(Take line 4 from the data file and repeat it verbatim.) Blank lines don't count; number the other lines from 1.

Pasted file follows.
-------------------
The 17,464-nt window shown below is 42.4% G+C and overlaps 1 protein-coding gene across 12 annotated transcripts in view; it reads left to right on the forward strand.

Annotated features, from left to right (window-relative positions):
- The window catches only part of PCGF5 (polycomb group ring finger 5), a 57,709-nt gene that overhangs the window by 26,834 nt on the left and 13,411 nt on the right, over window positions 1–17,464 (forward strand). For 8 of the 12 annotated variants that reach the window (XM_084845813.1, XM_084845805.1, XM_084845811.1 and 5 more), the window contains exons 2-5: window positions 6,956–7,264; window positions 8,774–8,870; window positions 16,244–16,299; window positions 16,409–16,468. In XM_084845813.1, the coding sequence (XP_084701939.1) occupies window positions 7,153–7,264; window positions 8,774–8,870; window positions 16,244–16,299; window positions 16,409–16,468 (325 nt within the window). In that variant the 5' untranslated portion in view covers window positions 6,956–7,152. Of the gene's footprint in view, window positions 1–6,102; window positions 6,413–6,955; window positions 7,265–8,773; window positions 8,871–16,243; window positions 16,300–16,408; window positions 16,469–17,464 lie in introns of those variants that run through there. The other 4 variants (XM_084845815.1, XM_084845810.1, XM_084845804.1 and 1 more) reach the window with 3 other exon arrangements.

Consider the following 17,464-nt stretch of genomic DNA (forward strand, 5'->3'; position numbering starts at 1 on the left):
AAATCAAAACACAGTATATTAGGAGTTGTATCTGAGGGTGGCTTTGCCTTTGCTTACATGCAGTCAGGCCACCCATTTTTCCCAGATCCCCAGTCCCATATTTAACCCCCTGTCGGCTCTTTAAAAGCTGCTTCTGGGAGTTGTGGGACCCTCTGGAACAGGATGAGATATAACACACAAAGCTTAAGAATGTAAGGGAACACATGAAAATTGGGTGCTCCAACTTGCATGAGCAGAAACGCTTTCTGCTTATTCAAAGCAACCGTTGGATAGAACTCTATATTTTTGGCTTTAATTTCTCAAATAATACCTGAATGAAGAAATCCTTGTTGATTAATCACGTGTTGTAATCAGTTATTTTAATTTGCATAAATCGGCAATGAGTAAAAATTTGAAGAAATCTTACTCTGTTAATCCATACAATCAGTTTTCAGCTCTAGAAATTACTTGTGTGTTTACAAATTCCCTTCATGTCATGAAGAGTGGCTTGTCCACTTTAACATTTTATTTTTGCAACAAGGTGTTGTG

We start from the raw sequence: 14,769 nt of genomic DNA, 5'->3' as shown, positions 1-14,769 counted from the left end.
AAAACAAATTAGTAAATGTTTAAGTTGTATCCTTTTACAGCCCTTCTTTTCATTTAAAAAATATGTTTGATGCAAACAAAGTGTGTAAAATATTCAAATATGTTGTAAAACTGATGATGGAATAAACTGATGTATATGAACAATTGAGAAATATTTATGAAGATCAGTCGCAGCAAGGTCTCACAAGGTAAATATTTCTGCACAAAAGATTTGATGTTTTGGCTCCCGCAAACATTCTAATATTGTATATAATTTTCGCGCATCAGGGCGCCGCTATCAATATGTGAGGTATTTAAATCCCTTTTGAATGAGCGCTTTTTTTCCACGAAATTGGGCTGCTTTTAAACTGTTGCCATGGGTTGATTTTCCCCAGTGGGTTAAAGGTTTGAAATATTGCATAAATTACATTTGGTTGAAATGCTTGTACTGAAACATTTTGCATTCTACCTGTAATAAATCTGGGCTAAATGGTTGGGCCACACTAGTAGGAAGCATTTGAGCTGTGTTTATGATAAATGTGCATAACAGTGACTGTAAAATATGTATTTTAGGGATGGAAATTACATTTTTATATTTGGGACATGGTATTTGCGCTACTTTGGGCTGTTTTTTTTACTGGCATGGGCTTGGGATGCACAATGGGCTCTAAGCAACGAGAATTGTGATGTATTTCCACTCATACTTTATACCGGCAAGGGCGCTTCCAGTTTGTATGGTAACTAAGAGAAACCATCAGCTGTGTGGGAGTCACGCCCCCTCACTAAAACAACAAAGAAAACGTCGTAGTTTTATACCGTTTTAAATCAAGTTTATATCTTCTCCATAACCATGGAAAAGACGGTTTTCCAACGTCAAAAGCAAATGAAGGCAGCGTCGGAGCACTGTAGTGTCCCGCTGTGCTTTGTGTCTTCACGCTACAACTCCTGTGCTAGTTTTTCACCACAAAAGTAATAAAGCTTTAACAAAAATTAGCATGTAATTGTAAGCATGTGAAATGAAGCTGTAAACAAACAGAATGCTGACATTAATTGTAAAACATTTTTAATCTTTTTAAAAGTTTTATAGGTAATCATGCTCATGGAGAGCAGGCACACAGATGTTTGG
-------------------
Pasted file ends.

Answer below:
Consider the following 17,464-nt stretch of genomic DNA (forward strand, 5'->3'; position numbering starts at 1 on the left):